Planning 9th Grade with YOUR Freshman in Mind

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Four home graduates. One current high schooler.

Five unique ninth grade years.

As I finished adding the grades for the ninth-grade year of the transcript for our fifth high schooler, the proverbial light bulb illuminated my thinking.

I double-checked, looked over each transcript of our five learners.

Indeed, EACH of our high schoolers had a unique and individualized ninth grade year—distinctive of their gifts and strengths. I knew each of our children were different, yet I hadn’t set out their transcripts side-by-side to compare the courses they had completed in the freshman year. Yes, some had earned credit in the same course, but even the content of those courses varied according to the bents and interests of the learner. Same title, different content. Each learner had individualized educational paths, courses tweaked by interests and strengths, goals and aspirations.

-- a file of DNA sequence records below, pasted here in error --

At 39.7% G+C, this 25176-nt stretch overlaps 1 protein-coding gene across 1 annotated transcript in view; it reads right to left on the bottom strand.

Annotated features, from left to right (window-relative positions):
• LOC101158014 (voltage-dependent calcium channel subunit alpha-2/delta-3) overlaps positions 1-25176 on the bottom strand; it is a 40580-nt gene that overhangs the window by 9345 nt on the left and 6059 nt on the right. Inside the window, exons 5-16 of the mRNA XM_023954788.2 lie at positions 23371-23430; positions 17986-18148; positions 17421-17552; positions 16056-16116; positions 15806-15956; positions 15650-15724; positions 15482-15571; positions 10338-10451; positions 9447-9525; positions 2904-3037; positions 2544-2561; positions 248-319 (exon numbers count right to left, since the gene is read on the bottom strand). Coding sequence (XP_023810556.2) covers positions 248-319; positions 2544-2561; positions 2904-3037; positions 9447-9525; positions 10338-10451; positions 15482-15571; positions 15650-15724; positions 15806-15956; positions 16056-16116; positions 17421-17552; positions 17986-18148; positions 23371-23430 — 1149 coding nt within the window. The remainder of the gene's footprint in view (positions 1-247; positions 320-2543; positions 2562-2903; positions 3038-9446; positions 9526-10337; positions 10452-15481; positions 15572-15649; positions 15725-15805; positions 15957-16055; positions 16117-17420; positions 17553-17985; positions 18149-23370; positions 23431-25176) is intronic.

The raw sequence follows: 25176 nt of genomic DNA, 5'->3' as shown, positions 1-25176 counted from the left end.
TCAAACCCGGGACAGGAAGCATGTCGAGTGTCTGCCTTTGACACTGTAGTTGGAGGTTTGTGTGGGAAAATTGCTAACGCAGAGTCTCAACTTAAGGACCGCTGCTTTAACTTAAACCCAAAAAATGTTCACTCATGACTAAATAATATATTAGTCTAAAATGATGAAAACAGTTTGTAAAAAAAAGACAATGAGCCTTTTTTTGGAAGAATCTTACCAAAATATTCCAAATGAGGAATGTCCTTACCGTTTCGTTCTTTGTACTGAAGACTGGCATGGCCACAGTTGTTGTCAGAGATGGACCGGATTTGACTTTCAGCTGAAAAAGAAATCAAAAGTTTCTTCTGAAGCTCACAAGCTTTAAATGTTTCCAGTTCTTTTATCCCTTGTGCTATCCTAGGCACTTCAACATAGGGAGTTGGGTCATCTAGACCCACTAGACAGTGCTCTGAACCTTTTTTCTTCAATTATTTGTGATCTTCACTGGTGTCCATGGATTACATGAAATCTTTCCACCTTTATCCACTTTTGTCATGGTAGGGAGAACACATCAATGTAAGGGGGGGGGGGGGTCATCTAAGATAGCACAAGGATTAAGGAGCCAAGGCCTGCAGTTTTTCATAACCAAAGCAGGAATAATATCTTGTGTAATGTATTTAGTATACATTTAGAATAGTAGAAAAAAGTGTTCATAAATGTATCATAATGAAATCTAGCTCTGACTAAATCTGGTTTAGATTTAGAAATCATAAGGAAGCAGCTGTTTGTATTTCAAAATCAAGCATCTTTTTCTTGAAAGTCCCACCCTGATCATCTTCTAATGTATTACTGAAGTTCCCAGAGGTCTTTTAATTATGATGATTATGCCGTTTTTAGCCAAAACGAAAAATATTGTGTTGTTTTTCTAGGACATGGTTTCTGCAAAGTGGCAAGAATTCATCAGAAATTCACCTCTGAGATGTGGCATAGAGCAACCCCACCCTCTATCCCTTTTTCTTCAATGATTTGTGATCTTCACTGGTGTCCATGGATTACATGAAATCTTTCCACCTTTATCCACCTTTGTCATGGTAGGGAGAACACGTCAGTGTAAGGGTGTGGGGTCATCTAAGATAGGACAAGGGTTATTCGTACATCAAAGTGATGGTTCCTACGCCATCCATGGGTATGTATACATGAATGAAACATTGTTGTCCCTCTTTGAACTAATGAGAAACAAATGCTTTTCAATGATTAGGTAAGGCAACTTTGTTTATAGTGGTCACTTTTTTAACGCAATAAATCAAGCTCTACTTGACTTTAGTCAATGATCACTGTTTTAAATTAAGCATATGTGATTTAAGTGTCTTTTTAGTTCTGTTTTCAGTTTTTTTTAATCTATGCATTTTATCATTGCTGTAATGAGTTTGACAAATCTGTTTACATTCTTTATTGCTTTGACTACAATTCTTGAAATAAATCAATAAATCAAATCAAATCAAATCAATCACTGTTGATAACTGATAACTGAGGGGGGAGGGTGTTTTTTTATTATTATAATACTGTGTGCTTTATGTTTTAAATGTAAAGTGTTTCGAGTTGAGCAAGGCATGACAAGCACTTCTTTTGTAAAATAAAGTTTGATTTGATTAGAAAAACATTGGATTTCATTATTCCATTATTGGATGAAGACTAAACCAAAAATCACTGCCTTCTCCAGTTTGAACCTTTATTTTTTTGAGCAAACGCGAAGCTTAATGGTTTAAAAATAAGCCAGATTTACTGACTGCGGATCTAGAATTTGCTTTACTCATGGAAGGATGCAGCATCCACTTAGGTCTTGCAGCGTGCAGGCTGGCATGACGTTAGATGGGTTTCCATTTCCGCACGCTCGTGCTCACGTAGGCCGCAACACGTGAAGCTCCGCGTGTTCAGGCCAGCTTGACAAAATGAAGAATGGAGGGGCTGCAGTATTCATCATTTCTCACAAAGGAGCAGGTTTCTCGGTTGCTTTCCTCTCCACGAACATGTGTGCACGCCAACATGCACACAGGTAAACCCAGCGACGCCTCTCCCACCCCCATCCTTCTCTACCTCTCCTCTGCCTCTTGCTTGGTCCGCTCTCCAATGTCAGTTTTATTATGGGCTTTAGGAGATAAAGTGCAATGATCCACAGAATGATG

As it should be with homeschooling.

Every learner—gifted—different.

None better than the other.

What were the ninth grade courses on our five high schooler’s transcripts?

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One of our learners dug into a variety of interests, from academics to sports to music. This learner also extroverted high schooler wanted to take Spanish earlier in the high school plan so that it could be completed with an older sibling. Further observation lead me to realize this learner was the only one who completed two years of foreign language by the end of ninth grade—making time for other studies; a big WIN as far as she was concerned. These ninth grade course choices were right for this learner and provided distinctive advantages in regards to having time for opportunities which were still to come in the later high school years.